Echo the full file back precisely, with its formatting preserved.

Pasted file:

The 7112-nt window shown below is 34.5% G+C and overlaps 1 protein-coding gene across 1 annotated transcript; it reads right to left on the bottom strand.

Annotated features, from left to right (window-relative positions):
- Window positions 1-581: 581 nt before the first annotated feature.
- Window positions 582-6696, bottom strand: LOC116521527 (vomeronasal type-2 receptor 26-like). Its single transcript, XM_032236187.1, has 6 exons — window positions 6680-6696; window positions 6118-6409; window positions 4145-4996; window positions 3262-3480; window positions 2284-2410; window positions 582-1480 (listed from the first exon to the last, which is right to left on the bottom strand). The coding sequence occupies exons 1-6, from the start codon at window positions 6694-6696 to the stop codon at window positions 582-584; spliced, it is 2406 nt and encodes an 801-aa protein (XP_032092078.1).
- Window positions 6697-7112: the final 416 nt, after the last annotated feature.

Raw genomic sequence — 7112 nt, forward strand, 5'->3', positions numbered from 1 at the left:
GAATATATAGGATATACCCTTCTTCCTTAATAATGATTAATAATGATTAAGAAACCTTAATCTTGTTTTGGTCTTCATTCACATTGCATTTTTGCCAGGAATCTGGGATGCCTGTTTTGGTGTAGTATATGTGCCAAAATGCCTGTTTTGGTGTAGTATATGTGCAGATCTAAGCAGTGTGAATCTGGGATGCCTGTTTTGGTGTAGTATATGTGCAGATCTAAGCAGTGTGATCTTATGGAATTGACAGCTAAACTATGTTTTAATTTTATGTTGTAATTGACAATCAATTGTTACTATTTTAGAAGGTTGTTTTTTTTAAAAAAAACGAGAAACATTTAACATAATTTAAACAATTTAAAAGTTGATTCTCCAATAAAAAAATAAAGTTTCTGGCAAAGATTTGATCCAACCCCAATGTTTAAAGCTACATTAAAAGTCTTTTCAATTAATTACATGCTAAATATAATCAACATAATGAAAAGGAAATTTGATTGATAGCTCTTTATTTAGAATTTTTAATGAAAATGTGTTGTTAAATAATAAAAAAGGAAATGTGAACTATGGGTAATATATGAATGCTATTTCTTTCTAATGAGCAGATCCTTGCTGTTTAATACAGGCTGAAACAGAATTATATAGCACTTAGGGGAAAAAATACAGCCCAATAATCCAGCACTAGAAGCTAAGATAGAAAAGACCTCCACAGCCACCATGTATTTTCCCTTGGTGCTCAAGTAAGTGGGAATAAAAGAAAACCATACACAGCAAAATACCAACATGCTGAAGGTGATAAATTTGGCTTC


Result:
The 7112-nt window shown below is 34.5% G+C and overlaps 1 protein-coding gene across 1 annotated transcript; it reads right to left on the bottom strand.

Annotated features, from left to right (window-relative positions):
- Window positions 1-581: 581 nt before the first annotated feature.
- Window positions 582-6696, bottom strand: LOC116521527 (vomeronasal type-2 receptor 26-like). Its single transcript, XM_032236187.1, has 6 exons — window positions 6680-6696; window positions 6118-6409; window positions 4145-4996; window positions 3262-3480; window positions 2284-2410; window positions 582-1480 (listed from the first exon to the last, which is right to left on the bottom strand). The coding sequence occupies exons 1-6, from the start codon at window positions 6694-6696 to the stop codon at window positions 582-584; spliced, it is 2406 nt and encodes an 801-aa protein (XP_032092078.1).
- Window positions 6697-7112: the final 416 nt, after the last annotated feature.

Raw genomic sequence — 7112 nt, forward strand, 5'->3', positions numbered from 1 at the left:
GAATATATAGGATATACCCTTCTTCCTTAATAATGATTAATAATGATTAAGAAACCTTAATCTTGTTTTGGTCTTCATTCACATTGCATTTTTGCCAGGAATCTGGGATGCCTGTTTTGGTGTAGTATATGTGCCAAAATGCCTGTTTTGGTGTAGTATATGTGCAGATCTAAGCAGTGTGAATCTGGGATGCCTGTTTTGGTGTAGTATATGTGCAGATCTAAGCAGTGTGATCTTATGGAATTGACAGCTAAACTATGTTTTAATTTTATGTTGTAATTGACAATCAATTGTTACTATTTTAGAAGGTTGTTTTTTTTAAAAAAAACGAGAAACATTTAACATAATTTAAACAATTTAAAAGTTGATTCTCCAATAAAAAAATAAAGTTTCTGGCAAAGATTTGATCCAACCCCAATGTTTAAAGCTACATTAAAAGTCTTTTCAATTAATTACATGCTAAATATAATCAACATAATGAAAAGGAAATTTGATTGATAGCTCTTTATTTAGAATTTTTAATGAAAATGTGTTGTTAAATAATAAAAAAGGAAATGTGAACTATGGGTAATATATGAATGCTATTTCTTTCTAATGAGCAGATCCTTGCTGTTTAATACAGGCTGAAACAGAATTATATAGCACTTAGGGGAAAAAATACAGCCCAATAATCCAGCACTAGAAGCTAAGATAGAAAAGACCTCCACAGCCACCATGTATTTTCCCTTGGTGCTCAAGTAAGTGGGAATAAAAGAAAACCATACACAGCAAAATACCAACATGCTGAAGGTGATAAATTTGGCTTC